Tom Leclerc of Wooga stressed the importance of mining and leveraging app store reviews by starting off with a few impressive stats:
- User spend is increased by 40% when the buying experienced is deemed “positive”.
- The insights gained from Candy Crush’s review data have an assessed “counter” value of $70,000 per month.
- 9 out of the top 10 grossing apps have less than 5% negative reviews.
Here are the four reasons why you should go mining for app store reviews. Some are to be expected, others less so:
- Gain a competitive edge. Before launching an app for instance, look at what your competitors are doing right, and more importantly what they are doing wrong. For this purpose focus only on the bad (1-2 star) and good (5 star) reviews.
- Understand what you are doing wrong by looking at your own negative reviews (1-2 stars).
- Run a sentiment analysis of your app by looking at reviews around specific keywords, such as “price“, “pay”, “cash”, etc, and look at reviews within each star rating to understand where to focus your priorities.
- The most interesting and underrated advantage: discover keyword ideas through reviews. By looking at both your competitors’ as well as your own reviews, you can find “hidden gems” to understand your brand language and generate a list of powerful keywords that are popular among your target group.
4. The Three Best Features of iOS 8 (Which Prove That It Wasn’t a Useless Update)
It was widely commented that the iOS 8 adoption rate has been somewhat lagging compared to what it had been for iOS 7 one year earlier. Many attributed this poor performance to the fact that Apple’s latest vintage was lacking new killer features or significant visible changes that would make iOS 7 users tick.
- Video app previews. The new marketing asset made available by Apple (only a few years after Google) is seemingly generating a 16% average uplift on downloads, but the effect takes over a month to sink in. In other words: developers, start early!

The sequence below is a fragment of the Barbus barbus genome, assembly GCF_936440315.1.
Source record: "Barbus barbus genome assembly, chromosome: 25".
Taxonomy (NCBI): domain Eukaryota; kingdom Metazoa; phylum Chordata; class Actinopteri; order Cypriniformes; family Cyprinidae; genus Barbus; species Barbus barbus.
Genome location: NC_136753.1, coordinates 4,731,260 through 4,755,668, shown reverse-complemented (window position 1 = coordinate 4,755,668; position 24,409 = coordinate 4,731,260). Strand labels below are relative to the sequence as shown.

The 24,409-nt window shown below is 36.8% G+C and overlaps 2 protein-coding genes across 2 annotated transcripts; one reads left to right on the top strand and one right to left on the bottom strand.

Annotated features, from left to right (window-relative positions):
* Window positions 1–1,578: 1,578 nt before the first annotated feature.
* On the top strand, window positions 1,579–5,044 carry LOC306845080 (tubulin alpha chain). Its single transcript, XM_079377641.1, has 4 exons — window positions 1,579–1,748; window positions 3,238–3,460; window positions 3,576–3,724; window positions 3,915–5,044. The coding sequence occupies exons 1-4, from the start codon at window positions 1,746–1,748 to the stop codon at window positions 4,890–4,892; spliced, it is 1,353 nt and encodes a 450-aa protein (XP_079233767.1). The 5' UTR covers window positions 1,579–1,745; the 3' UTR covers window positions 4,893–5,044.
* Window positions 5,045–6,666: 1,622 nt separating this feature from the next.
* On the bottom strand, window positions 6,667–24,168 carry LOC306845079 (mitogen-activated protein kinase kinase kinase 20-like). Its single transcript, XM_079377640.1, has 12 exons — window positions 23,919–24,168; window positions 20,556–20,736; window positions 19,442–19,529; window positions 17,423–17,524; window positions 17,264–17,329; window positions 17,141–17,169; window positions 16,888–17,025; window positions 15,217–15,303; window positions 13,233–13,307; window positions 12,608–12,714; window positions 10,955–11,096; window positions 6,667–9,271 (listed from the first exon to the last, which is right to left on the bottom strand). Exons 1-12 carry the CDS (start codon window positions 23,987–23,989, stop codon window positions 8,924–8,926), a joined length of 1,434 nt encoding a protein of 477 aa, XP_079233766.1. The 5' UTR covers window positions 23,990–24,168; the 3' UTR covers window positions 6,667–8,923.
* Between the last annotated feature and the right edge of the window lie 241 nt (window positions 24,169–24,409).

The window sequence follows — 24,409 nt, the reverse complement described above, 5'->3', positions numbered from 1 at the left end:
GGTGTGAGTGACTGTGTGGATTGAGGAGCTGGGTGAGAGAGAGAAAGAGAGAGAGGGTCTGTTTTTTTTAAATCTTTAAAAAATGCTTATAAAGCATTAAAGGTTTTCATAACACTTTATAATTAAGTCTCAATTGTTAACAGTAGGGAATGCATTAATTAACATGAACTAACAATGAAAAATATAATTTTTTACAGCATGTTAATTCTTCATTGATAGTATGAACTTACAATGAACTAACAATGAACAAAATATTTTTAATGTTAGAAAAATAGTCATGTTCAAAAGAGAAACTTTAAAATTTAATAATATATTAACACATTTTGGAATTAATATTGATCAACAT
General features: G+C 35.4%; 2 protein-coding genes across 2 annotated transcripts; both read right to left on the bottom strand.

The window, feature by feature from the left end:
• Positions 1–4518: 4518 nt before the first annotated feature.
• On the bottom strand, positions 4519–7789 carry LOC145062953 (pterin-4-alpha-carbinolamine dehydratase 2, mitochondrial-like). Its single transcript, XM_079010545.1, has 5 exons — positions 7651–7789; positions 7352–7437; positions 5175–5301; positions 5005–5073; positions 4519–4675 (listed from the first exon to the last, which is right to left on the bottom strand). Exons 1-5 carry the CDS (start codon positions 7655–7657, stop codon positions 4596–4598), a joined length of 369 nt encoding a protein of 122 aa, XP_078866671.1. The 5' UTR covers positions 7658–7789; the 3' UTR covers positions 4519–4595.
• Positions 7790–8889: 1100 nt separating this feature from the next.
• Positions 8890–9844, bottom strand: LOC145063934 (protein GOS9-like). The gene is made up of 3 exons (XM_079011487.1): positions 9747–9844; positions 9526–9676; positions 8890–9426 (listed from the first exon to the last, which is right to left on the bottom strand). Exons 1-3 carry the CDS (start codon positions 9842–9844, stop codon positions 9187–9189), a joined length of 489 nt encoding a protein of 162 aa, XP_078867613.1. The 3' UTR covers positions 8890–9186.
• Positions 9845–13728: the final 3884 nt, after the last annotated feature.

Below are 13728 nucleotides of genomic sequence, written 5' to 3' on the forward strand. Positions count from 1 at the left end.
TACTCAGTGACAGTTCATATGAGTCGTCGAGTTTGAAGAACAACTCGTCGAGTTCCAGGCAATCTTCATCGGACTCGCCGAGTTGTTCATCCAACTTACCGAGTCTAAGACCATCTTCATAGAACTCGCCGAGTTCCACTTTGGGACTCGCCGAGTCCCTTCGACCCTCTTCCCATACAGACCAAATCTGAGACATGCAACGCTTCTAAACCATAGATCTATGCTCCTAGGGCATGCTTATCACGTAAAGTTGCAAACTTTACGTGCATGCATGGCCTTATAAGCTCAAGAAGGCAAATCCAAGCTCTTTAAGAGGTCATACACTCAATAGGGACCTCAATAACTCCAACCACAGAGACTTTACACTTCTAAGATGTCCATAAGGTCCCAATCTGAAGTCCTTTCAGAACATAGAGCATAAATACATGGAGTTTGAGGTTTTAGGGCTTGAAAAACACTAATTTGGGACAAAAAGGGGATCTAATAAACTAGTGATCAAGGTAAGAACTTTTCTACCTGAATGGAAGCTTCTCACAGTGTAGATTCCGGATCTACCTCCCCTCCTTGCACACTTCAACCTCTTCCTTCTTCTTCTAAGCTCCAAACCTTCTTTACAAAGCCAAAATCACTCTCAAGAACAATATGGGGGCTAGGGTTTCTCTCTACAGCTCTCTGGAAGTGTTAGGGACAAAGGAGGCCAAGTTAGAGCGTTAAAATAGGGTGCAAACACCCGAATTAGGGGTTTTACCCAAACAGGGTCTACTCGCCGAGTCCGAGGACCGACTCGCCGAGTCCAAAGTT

- Vertical scrolling for search results. With iOS 8, search results are accessible seamlessly by scrolling vertically (vs individually by scrolling horizontally as was the case with iOS7). This change makes searched apps much more quickly and easily accessible by users. Here again, a 28% average increase in downloads has been observed. Patrick notes however that the App Store appearance of your app (icon, first 2 vertical screenshots/first horizontal screenshot/app preview still) must be even further optimized so as to catch the users’ eye, as they can easily scroll by the search result if they don’t get a good enough first impression.
- Related searches. This feature is for now only available in the US App Store but early results are promising: a 24% download increase has been observed on average. It is worth considering that related searches also give a nice glimpse at user intent and are thereby a good way for developers to find new keyword ideas.
5. Three is the Magic NumberMick Rigby of Yodel Mobile offers another interesting way to look at the various stages of mobile marketing. His revolves around the rule of three. While we agree that this might depend greatly on the purpose and the category of the app, it is a good framework around which to organize your growth strategy.
- 3 minutes: the time by which you should have positively impressed your user, or they are very unlikely to ever come back to your app.
- 3 weeks: the time by which you need to have converted your users in some way: purchase, review, sign-up, share, etc.
- 3 months: the time by which you need to have offered your users at least one update and some new content in order to sustain usage and engagement.
We hope this few tips from the App Promotion Summit were useful. Don’t hesitate to drop us a line or express yourself in the comments if you have questions or observations to make!